Who delivers the cash to the pirates? And who else profits?

Piracy off the coast of Somalia is big business. Last year alone pirate gangs were paid an estimated £35m from holding scores of ships and hundreds of crew members to ransom.

Securing their release is the responsibility of a hidden mini-industry of lawyers, negotiators and security teams based nearly 7,000km (4,200 miles) away, in London, UK, the business capital of the world’s maritime industry…

When a ship’s owner discovers one of their fleet has been hijacked, the first port of call for them is normally to a lawyer like Stephen Askins, whose firm is one of the few that deals with kidnaps and ransoms at sea.

“We would expect to be called early,” says Mr Askins. “And how you then deal with the negotiations will be a team decision…”People will do it in different ways,” says Mr Askins, “but at the end of the day it’s somebody from the owner’s side talking to someone from the pirate’s side, negotiating their way to a final settlement.”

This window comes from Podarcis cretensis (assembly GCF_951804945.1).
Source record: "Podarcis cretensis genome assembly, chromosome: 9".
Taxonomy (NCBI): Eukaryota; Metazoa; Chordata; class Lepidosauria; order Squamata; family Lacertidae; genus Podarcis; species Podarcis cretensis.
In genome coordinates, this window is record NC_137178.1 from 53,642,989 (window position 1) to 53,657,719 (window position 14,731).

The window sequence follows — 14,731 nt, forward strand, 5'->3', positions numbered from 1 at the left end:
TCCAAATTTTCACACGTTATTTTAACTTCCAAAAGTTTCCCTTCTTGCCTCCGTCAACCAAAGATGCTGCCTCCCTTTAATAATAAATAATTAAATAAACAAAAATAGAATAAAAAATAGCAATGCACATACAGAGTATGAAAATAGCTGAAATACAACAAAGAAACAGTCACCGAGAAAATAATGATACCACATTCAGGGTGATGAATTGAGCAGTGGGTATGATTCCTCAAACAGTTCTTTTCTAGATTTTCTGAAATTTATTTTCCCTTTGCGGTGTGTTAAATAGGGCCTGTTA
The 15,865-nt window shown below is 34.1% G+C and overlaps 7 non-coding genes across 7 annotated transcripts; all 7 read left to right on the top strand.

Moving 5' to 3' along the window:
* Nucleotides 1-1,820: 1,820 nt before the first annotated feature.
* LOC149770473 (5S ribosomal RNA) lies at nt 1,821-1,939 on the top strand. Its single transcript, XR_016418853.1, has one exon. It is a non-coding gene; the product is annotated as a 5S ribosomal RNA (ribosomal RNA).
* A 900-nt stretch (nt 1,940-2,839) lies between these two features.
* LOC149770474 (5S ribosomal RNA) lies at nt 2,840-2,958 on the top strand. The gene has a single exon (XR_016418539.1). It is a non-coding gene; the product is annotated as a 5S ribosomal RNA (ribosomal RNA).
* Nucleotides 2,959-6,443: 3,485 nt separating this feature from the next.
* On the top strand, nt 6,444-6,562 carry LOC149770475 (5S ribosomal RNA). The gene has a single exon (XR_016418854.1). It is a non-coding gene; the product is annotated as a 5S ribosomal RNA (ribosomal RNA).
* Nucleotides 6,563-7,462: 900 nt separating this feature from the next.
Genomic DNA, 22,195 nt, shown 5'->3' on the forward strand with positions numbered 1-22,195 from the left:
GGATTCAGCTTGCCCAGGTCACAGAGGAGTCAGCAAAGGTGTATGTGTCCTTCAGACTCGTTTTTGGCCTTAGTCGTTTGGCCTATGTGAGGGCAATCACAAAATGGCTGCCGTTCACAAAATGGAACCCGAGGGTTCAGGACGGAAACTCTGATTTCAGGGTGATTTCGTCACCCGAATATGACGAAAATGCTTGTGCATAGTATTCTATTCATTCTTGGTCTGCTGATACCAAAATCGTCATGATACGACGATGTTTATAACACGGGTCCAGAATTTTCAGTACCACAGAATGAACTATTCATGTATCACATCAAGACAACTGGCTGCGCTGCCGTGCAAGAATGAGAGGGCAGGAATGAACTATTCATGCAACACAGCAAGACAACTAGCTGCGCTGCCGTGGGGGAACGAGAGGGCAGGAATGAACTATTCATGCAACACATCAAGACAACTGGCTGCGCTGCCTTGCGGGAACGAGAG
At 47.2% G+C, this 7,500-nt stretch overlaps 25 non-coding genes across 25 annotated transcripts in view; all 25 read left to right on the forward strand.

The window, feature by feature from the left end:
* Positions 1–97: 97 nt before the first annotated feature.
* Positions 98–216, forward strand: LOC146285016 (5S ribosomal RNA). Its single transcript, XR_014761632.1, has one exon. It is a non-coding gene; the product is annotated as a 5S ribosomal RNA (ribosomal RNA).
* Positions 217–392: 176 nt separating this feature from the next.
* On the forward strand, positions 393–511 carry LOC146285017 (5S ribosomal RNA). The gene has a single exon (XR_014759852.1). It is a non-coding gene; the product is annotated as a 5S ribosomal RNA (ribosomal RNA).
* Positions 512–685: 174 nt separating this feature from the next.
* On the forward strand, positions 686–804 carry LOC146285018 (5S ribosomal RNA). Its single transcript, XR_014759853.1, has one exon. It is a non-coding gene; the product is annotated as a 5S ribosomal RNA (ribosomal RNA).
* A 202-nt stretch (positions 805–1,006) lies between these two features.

No two kidnaps are the same but the proliferation of attacks off the coast of Somalia in the past year means a pattern has been established where the pirates see it as a business. They may be armed and dangerous but, Mr Askins says, money is their chief motivation.

“They are negotiating for money, therefore anybody who has been on holiday and has tried to bargain with an Egyptian [market trader] for a carpet will understand how difficult it is to negotiate a conclusion. But we don’t have the option of walking away, we have got to keep negotiating.”

Somali piracy is different. Paying a ransom is not illegal under British law, unless it’s to terrorists. And while governments have failed to clamp down to hijackings, a precedent of paying up has been established. So, as soon as pirates set foot on a ship they know pay day is only a matter of time.